KDCS Digital Consultancy

King's Digital Consultancy Services

Charging Models & Rights Strategy for Images in Museums and beyond

A Mellon Foundation funded study: Reproduction charging models & rights strategy for digital images in American art museums

The Andrew W. Mellon Foundation made a grant to KDCS for a study of USA art museum policy and practice regarding the market for digital resources.
One hundred US art museums were surveyed and in-depth interviews were carried out with 20 museums.
Any enquiries about this project should be directed to Simon Tanner at KDCS.

The Full Report is available here.

Executive Summary

This study explores the cost and policy models adapted by US arts museums in arriving at pricing structures for delivering imaging and rights services. It examines the new market realities and opportunities cultural institutions face due to the transition to digital collections.
One hundred US art museums were surveyed and in-depth interviews were carried out with 20 museums.

Amongst the most significant results of the study are:

  • Museums do not carry out image creation or rights and reproduction activity because of its profitability. (see section 6.1)
  • The primary driving factors for providing these services are
    •  to serve the public and educational use
    • to promote the museum and its collections
    • to serve publishers and commercial picture use (see 4.5)
  • 65% of those interviewed do less than 500 transactions a year. (see 5.2.2)
  • 56% of those interviewed received less than $50,000 a year from rights transactions. (see 5.4.1.)
  • 99% of those surveyed charge less for educational use than commercial use. (see 4.6)
  • The largest revenue earners were those museums where money was assigned directly back to the service department to offset or recouped against costs. (see 6.3)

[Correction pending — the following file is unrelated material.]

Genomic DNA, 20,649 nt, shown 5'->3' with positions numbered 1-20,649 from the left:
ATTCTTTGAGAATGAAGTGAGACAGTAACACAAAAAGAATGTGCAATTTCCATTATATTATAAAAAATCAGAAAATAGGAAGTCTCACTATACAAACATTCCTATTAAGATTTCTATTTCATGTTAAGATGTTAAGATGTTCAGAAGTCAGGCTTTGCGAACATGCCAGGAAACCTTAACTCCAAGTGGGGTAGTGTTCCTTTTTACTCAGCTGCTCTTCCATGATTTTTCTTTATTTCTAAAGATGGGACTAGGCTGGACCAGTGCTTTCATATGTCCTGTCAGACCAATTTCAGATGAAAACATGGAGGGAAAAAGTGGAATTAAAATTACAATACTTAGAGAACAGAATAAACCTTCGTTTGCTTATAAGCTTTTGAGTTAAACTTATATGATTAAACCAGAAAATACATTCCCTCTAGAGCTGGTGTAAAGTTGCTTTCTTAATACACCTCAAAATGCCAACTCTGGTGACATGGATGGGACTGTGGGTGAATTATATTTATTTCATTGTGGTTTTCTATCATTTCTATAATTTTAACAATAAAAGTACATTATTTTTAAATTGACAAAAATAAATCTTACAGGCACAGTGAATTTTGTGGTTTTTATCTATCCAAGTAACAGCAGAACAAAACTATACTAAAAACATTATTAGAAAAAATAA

• The disconnect between the imaging and rights services and the museum's core audience means they do not receive the credit they deserve for enabling the wide dissemination, retailing and publication of the collection. (see 5.2.5-6)
  • The lack of business planning and clear cost accounting for the actual cost of service provision is undermining museum efforts. (see 6.4)
  • Most museums are setting pricing on the perceived market rate rather than with reference to the cost of actual service provision. (see 6.5)
  • There is a demonstrable commitment gap towards the rights function in some museums. (see 6.7)

The key recommendations from this study are:

  • Museums use this report as a means to review their priorities in providing imaging and rights services. It would ensure that the whole museum has a clear understanding of the purpose of these services and the way they link to the museum's mission. (see 7.1)
  • The rights service function should be centralized. Doing this will increase revenue and reduce the litigation exposure for the museum. (see 7.2)
  • The rights function is recommended to be given a full-time position that is considered as a professional activity in its own right and not an adjunct to any other function. (see 7.3)
  • Wherever possible revenue should be assigned back to the department that was responsible for making the revenue possible for the museum. (see 7.4)
  • Museums should consider establishing prices with reference to the actual cost of service provision using this reports suggested pricing model. (see 7.5)


This US study is an extension of Simon Tanner's previous work for the Mellon Foundation, which looked into pricing policy within UK and other European libraries and museums.
For the results of the UK/European study are available from Simon Tanner. Please contact him directly.